March 20, 2003 — Southwest Power Pool, Inc. (SPP) and Midwest Independent Transmission System Operator, Inc. (Midwest ISO) have mutually agreed to terminate the consolidation of the organizations.
The companies began discussing a consolidation in August 2001 and definitive documents were executed in March 2002. Both organizations have not precluded a future consolidation though they are informing the Federal Energy Regulatory Commission of the termination of the proposed arrangement at this time.
The merger was envisioned to provide operating synergies between the two electric grid management organizations. Maintaining their separate, independent status, both organizations will continue to manage the operations of their respective grids.
“While the process has been long and involved, both organizations have benefited through working as a single organization for nearly one year,” said John Marschewski, president of SPP. Jim Torgerson, CEO and president of the Midwest ISO stated, “The conditions required to close the transaction will not be met in the foreseeable future. As such, it is now best that we focus the attention of our separate organizations on the immediate needs of our respective participants.”
“Though a seam will remain between SPP and Midwest ISO, our work with SPP in the past months puts us in a better position to manage this seam,” Torgerson added. “I’m pleased and gratified by the results of our joint efforts, and I know our combined constituencies have and will continue to benefit from this combination attempt,” said SPP’s Marschewski.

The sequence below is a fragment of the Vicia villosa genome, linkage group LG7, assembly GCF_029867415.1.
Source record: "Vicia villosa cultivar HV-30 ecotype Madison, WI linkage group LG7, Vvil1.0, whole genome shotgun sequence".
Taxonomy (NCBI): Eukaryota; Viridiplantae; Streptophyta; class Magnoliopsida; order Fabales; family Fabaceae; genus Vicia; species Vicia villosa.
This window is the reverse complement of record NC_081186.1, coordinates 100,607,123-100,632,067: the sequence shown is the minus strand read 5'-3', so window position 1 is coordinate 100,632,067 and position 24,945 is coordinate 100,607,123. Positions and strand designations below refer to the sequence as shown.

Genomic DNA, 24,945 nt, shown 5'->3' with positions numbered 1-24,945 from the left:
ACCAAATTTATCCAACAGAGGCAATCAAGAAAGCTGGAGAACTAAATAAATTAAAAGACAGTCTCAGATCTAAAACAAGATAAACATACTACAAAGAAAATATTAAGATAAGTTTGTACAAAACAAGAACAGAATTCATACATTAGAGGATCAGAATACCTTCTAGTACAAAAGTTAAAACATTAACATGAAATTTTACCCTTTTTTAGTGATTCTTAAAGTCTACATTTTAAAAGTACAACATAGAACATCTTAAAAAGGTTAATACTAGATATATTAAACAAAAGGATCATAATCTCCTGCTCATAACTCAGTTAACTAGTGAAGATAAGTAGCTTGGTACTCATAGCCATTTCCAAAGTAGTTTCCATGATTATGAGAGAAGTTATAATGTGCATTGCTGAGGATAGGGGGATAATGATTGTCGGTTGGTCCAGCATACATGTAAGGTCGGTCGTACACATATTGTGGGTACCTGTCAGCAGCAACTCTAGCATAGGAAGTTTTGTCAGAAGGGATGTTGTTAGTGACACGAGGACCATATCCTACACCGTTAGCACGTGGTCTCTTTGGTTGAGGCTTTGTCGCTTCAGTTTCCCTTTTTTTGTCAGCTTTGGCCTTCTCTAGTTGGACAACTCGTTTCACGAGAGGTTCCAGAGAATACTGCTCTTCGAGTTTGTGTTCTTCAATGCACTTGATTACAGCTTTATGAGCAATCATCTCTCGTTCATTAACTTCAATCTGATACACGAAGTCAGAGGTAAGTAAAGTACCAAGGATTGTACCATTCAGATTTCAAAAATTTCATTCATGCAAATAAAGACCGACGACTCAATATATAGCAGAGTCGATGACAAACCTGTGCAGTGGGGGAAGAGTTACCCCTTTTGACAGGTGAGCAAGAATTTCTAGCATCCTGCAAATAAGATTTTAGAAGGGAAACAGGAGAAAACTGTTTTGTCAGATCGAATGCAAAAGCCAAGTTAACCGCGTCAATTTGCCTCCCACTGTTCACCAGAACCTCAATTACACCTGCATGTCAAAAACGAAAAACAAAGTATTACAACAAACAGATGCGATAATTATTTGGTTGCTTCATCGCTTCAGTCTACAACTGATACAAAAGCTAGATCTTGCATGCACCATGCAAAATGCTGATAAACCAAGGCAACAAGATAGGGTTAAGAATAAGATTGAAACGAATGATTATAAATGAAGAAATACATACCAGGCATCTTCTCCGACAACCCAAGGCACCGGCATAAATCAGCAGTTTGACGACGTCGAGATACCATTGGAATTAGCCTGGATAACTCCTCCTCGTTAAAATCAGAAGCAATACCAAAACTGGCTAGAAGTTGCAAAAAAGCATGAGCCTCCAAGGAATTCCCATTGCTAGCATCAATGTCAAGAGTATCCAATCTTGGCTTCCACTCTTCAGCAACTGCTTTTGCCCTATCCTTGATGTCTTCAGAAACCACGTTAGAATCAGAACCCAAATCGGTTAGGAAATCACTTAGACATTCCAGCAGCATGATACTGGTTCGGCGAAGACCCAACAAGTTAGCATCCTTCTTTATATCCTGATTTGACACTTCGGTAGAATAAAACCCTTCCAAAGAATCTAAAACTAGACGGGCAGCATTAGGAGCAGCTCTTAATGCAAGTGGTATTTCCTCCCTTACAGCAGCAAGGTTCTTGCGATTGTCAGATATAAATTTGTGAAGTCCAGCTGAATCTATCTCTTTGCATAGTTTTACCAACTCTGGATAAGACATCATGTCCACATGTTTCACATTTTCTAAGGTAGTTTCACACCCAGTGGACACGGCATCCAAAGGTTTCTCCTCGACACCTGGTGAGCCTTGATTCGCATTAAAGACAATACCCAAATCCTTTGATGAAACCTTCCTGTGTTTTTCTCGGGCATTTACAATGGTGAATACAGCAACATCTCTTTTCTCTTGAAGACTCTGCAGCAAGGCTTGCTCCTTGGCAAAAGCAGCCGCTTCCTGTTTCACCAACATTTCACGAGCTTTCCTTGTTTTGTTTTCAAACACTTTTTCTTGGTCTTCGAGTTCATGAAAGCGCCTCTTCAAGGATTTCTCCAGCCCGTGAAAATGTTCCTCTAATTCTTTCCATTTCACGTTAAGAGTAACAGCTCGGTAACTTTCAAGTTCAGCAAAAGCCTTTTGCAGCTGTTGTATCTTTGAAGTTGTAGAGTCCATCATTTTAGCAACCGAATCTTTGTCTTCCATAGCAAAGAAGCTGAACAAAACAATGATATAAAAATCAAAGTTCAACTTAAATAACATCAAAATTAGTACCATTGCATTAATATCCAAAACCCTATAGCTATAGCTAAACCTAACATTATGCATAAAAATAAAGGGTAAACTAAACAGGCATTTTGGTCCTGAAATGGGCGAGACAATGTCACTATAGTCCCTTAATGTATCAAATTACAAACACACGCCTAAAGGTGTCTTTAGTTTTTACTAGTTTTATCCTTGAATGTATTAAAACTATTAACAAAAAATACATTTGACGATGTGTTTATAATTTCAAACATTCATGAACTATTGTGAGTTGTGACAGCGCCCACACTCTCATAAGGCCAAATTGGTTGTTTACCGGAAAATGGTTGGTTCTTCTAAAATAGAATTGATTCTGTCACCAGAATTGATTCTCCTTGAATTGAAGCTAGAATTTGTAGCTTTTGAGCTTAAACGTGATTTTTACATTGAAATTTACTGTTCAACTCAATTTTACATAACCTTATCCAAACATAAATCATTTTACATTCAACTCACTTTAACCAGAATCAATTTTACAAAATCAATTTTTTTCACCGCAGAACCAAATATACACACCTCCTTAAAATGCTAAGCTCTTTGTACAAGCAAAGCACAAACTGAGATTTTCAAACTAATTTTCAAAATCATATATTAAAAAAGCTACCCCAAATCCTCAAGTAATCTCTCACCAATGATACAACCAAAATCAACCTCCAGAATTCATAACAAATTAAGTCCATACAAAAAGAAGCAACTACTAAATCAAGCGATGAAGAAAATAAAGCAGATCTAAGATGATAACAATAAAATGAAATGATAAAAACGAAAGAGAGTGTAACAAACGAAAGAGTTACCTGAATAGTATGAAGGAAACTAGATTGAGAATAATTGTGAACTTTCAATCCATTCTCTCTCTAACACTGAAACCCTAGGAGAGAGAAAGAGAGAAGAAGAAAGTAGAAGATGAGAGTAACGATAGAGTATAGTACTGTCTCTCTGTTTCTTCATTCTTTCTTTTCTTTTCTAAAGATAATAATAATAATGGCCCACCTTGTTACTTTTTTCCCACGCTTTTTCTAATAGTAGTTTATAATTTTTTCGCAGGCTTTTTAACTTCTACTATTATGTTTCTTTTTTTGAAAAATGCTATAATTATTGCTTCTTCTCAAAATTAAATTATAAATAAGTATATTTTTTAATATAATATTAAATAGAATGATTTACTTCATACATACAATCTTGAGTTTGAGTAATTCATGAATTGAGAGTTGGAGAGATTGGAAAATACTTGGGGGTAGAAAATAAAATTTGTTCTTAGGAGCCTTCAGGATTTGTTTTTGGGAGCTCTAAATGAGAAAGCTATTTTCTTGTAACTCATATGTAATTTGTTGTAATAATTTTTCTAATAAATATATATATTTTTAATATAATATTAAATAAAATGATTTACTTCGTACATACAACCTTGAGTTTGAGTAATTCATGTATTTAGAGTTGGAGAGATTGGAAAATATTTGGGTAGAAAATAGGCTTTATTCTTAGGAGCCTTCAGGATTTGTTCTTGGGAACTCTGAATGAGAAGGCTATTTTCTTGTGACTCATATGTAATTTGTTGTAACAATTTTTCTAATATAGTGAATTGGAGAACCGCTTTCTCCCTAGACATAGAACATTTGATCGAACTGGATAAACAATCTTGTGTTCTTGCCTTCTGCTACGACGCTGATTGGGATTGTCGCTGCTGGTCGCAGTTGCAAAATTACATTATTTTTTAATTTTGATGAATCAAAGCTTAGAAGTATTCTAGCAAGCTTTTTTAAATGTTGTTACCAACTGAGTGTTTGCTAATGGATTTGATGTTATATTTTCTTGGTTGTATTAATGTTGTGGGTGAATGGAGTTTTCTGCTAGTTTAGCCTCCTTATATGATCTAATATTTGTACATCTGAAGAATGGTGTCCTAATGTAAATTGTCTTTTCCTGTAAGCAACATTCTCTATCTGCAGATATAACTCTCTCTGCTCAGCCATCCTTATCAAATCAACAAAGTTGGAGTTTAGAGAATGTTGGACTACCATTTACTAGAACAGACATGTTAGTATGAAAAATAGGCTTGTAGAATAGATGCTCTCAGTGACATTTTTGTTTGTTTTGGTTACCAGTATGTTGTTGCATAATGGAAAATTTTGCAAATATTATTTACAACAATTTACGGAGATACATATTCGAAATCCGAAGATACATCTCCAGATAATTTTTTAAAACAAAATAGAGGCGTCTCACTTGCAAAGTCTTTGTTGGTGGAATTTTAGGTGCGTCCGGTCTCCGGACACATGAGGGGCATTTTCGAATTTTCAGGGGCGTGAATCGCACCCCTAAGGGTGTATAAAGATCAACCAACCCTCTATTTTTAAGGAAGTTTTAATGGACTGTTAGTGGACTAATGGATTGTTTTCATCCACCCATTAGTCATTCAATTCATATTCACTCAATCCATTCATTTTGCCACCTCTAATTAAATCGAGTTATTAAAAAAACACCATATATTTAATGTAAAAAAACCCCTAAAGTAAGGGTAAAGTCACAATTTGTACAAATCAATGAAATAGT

Southwest Power Pool, Inc. currently consists of 50 members serving more than 4 million customers across all or parts of eight southwestern states. This membership is comprised of investor-owned utilities, municipal systems, generation and transmission cooperatives, state authorities, federal agencies, wholesale generators, and power marketers.
SPP coordinates, promotes, and communicates about reliability in all aspects of the electric energy business. FERC approved the Midwest ISO as the nation’s first regional transmission organization (RTO) on Dec. 20, 2001. RTOs are responsible for ensuring the reliable operation of the wholesale electric transmission system and for ensuring fair access to the system.
Headquartered in central Indiana, the Midwest ISO serves as an agent for its transmission-owning members controlling, or under agreement to control, an interconnected transmission grid encompassing more than 122,000 megawatts of generation capacity over more than 111,000 miles of high voltage transmission lines in all or parts of 15 states and parts of Canada.